Lunar New Year and the Sydney Economy

Have you ever wondered about the economic benefits of Lunar New Year (otherwise known as Chinese New Year) and the impact on businesses? Is it possible to measure the economic impact on the Sydney Region economy? In 2017, the City of Sydney Council reported more than 1.3 million people, both domestic and international, attended the festival and spent $70 million on festival events. The Lunar Lanterns exhibition added  just under $53 million to the Sydney economy.

A review of the literature suggests that more detailed economic analysis has not been done for the Lunar New Year festivals for  the broader Sydney Region.

In 2019, the Sydney Lunar New Year festival is expected to attract over 1.4 million people. With festivities scheduled to take place throughout Sydney there is no doubt that participating businesses will see a spike in retail trade and demand for hospitality services as both domestic and international visitors enjoy the celebrations.

Did you know?

Visitors who travelled on to rural and regional NSW after experiencing 2017 Vivid Sydney, delivered an additional 94,000 room nights into the regions (up 45 per cent on 2016) and $16.6 million in visitor expenditure (up 40 per cent on 2016) (Tourism Research Australia 2018).

Businesses in Dixon Street, Haymarket, the traditional home of Chinese cultural events, have reported between 30-40% increase in trade in the lead-up to the festival and it is expected that the economic benefits will spread across Sydney’s 33 LGAs and beyond as more Councils join in the festivities and host celebratory events in their municipalities.

Additional casual labour, skills and expertise, will be required to meet demand as businesses ramp up production for the 10 day festival. Dumpling production, for example, doubles during the festival.  Demand for fresh food, beverages, catering equipment, entertainment and other goods and services, will generate additional revenues for businesses and income for employees throughout the supply chain. Local economies will also benefit as many festival attendees will travel outside Sydney, stay overnight and spend locally.

Measuring Impact

Measuring the direct and indirect economic impact of this large multifaceted festival, comprising 80 plus events and surrounding tourist magnets, isn’t simple; however, a number of indicators borrowed from other industry sectors are available and provide valuable insights.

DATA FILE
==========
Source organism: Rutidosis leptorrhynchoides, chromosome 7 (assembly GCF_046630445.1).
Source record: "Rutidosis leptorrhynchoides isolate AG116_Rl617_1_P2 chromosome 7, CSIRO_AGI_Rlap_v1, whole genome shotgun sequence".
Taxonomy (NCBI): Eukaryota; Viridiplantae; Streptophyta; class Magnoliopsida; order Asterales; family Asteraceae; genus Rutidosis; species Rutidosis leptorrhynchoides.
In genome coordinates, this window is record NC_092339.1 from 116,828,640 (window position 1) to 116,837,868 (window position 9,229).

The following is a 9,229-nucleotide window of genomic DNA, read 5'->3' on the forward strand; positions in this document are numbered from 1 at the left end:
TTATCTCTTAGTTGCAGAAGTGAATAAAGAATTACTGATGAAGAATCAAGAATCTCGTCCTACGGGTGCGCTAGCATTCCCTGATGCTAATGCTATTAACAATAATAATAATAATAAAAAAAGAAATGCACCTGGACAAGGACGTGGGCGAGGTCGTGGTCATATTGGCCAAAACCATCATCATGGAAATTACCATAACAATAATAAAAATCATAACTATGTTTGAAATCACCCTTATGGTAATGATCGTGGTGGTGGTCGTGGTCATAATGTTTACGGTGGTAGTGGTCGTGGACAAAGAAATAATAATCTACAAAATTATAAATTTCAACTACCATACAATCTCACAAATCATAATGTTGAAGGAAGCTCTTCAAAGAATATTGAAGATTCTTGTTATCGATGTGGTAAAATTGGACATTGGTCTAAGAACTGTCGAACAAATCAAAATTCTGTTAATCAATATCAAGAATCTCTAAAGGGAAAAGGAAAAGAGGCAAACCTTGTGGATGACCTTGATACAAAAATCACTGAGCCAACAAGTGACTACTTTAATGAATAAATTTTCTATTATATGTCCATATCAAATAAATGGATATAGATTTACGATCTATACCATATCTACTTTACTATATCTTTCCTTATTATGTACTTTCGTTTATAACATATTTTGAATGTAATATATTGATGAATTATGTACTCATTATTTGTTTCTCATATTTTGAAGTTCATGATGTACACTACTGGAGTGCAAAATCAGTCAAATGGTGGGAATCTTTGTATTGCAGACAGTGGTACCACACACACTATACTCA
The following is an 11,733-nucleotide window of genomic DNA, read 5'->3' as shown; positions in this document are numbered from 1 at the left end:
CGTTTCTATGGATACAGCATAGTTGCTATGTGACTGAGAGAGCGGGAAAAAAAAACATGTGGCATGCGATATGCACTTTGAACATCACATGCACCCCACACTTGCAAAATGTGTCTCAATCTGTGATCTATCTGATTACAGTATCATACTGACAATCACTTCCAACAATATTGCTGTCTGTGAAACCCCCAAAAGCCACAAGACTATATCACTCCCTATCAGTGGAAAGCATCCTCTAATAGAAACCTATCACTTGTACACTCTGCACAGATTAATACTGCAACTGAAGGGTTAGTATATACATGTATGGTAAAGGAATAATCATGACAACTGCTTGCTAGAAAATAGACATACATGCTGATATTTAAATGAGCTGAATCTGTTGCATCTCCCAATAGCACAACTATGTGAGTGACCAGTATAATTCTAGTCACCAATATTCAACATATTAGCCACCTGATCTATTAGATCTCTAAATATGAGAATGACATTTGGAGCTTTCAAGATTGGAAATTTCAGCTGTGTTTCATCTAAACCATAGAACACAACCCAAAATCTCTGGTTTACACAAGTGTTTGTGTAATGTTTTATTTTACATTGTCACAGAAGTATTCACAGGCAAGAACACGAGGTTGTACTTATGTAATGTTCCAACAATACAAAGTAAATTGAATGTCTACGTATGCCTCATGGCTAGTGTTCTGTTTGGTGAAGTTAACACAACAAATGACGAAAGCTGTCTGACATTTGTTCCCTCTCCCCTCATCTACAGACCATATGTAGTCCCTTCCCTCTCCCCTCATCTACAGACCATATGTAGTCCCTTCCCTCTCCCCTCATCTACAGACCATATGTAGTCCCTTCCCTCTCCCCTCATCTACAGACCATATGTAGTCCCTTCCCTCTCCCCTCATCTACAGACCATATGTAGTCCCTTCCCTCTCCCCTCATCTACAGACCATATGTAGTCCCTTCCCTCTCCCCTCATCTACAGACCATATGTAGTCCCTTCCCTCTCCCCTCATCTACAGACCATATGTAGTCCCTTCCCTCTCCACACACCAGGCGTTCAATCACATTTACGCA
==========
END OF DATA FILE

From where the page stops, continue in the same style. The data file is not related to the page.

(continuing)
The Regional Tourism Satellite Accounts, developed by Tourism Research Australia, is a suitable analytical framework because the Tourism Industry contributes to many sectors including, Accommodation, Transport, Retail trade, Food Services, Arts and Recreation Services and we know that festival attendees book accommodation, purchase food, attend events and consume services.

Destination NSW, in collaboration with other agencies, monitors the “Visitor Economy” and collates information from the annual national and international visitor surveys and publishes site specific data, for example:

  • The number of international visitors to Chinatown in year ended June 2018 was 1.6 million, up 2% when compared to the year ended June 2017.

  • These visitors accounted for 37% of all international visitors that spent a night in NSW.

Methodologies commonly used by not-for-profits and community groups are also useful. For example, counting inputs such as food stalls, sponsorships sold, exhibitor and attendee participation. Whilst it may be easy to measure the number of floats in a parade, sausage sandwiches (onions on the top or bottom), counting inputs and collating consumption rates across a multi-date, multi-location cultural festival  is not always reliable, feasible or cost effective.

Social Media activity and other proxy indicators  such as Facebook, Twitter and Instagram traffic are popular and increasingly acceptable means to measure “consumer engagement and sentiment”.  Interpretation can be subjective and open to manipulation; as is correlating SUCCESS with the status of crowd pleasers, event champions, celebrity MC’s and big name influencers.

Limitation of current measures